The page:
‘Put Patients First’

IOM president offers guiding principles for a new generation of medical professionals

Harvey Fineberg
Keynote speaker Harvey Fineberg, HMS ’71 and president of the Institute of Medicine, advised graduates to be honest with patients and themselves. Image: Steve Lipofsky

Keynote speaker Harvey Fineberg, HMS ’71 and president of the Institute of Medicine, advised graduates to be honest with patients and themselves. Image: Steve Lipofsky

The newest graduates of Harvard Medical School and Harvard School of Dental Medicine heard words of celebration and challenge from their deans and from keynote speaker Harvey Fineberg during Class Day ceremonies on May 30. The remarks were leavened with reminders that the professional journeys they begin today will be different than those of their predecessors because medicine itself is changing rapidly.

On an exceptionally warm spring day under white tents on the HMS quad, the Class of 2013 was showered with whoops of applause for the graduates and oohs of tenderness for the children some of them held as they accepted their crimson hoods. Before they switched the tassels on their mortarboards from left to right, however, the day’s speakers dispensed advice about the professions they are joining.

“Put patients first,” declared Harvey Fineberg ’71, president of the Institute of Medicine, the health arm of the National Academy of Sciences. “If you put your patients first, everything else will fall into place.”

An emeritus professor of health policy and management at the Harvard School of Public Health and a graduate of Harvard College, HMS, the Harvard Kennedy School of Government, and the Graduate School of Arts and Sciences, Fineberg has also been the provost of Harvard University and devoted his career to health policy and medical decision-making.

Fineberg warned the graduates that putting patients first won’t always be easy. Now more than ever, he said, patients come to doctors armed with information. Watson, the IBM computer that beat “Jeopardy!” champion Ken Jennings, is just the beginning of improved information at the fingertips of both doctors and patients, he said.

Information and education, however, may not be enough to prepare new doctors for the questions they will face from patients. Even precision medicine—the ability to better match treatments to individuals—will no doubt improve care, but that’s not all there is to medicine, Fineberg told the graduates.

“No matter how molecularly dissected the diagnosis will be, no matter how much information you have about any one organ system that may be malfunctioning, you’re always going to have to take a step back and keep in place, in mind, and in your heart the whole of the person before you,” he said.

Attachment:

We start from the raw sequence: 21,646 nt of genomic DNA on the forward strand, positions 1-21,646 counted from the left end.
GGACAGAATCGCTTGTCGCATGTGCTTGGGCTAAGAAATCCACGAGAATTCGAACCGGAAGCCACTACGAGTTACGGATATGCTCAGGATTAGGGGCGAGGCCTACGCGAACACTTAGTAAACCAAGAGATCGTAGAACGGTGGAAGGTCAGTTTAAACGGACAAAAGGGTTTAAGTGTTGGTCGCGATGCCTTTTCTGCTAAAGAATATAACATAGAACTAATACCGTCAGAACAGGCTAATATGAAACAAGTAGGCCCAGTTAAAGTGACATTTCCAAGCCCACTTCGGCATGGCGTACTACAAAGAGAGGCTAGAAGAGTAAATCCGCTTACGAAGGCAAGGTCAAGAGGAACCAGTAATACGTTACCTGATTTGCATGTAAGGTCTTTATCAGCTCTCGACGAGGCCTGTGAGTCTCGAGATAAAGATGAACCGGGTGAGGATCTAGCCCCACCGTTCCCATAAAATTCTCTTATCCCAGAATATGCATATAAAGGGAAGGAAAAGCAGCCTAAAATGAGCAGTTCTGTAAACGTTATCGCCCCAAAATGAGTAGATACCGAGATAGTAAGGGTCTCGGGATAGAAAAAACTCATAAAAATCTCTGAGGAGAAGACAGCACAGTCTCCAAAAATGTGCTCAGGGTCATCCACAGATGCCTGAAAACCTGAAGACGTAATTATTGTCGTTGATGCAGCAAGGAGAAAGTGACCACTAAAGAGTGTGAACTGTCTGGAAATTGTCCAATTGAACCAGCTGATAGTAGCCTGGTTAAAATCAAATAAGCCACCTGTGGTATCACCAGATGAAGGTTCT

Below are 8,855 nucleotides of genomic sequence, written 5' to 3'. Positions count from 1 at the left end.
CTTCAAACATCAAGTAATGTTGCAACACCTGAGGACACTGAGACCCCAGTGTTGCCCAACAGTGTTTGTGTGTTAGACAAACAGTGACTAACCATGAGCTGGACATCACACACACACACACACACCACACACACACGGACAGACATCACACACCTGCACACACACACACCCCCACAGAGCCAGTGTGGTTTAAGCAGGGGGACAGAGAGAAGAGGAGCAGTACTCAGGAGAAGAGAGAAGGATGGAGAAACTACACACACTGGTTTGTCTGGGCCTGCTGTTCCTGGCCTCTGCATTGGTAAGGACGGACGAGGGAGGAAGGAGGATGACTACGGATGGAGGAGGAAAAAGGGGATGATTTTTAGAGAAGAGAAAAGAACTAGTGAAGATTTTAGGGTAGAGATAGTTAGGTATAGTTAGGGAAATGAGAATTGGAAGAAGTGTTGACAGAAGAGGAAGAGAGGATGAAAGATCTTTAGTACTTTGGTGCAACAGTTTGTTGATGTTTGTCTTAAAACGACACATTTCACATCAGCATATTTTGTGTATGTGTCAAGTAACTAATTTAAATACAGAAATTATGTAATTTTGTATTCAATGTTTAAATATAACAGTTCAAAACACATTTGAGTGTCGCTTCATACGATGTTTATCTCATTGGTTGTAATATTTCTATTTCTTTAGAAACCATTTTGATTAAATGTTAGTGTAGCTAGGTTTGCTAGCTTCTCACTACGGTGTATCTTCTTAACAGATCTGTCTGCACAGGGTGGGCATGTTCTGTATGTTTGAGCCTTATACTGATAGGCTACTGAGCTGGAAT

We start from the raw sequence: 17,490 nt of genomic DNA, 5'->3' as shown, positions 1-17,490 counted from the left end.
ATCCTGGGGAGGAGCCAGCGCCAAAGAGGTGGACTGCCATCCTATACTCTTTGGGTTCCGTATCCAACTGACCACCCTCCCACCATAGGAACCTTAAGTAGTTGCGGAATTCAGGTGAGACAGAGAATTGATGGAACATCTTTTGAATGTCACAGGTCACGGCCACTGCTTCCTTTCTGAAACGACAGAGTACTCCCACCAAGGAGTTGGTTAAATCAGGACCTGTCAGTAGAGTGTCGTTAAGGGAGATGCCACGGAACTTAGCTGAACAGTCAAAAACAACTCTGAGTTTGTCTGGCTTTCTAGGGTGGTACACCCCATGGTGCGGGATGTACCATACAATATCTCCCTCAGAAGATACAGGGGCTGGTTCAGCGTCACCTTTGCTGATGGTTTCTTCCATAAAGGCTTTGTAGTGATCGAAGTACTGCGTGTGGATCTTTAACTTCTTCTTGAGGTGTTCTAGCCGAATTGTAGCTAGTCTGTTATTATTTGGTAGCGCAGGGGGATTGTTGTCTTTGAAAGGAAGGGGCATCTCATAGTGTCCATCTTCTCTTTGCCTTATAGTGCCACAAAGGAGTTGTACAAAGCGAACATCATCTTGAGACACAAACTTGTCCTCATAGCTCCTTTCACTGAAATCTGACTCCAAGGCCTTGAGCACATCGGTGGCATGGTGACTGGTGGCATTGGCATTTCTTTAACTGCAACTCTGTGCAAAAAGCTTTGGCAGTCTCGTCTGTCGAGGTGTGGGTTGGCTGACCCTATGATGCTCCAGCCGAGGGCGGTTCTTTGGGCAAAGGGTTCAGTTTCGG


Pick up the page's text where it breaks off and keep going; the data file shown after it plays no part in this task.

Fineberg outlined three distinctive styles of practice. He called them the authoritarian doctor who tells the patient what to do, the “post-modern information provider” who advises the patient on how to decide what to do, and the doctor as partner who works together with the patient to define the patient’s needs and help the patient achieve his or her goals.

It’s easy to become distracted or to lose perspective about what matters to the patient, Fineberg acknowledged, no matter how the graduates choose to practice medicine.

Fineberg subscribes to the partnership model, but he concedes that might not be the right approach for all patients or all circumstances. To make his point, he cited a posthumous article published in 1980 by the eminent gastroenterologist and New England Journal of Medicineeditor Franz Ingelfinger. Even Ingelfinger, who knew more than most about his esophageal cancer, just wanted his physician to tell him the right thing to do.

“If you put your patient first, you’re going to discern, ‘What does this patient need now from me?’ ” Fineberg told the graduates. “If you can achieve the wisdom to understand what this patient needs, you have truly put your patient first. You will have earned today’s degree.”

Before presenting diplomas, Jeffrey S. Flier, Dean of the Faculty of Medicine, Harvard University, told the graduates their careers will blossom during an era in medicine that is evolving quickly, making it both demanding and exhilarating.

“The face of health care has been rapidly transforming during your years here,” Flier said. “The way you will practice medicine over the next 10 or 20 years promises to differ greatly from what you have experienced thus far at HMS.”

He expressed confidence, however, that the graduates are well-equipped to meet the challenges ahead—known and unknown.

“You have labored long and displayed exceptional intellect and spirit,” Flier said. “Embrace the privilege of entering the medical profession. You are surely equal to it.”

—Elizabeth Cooney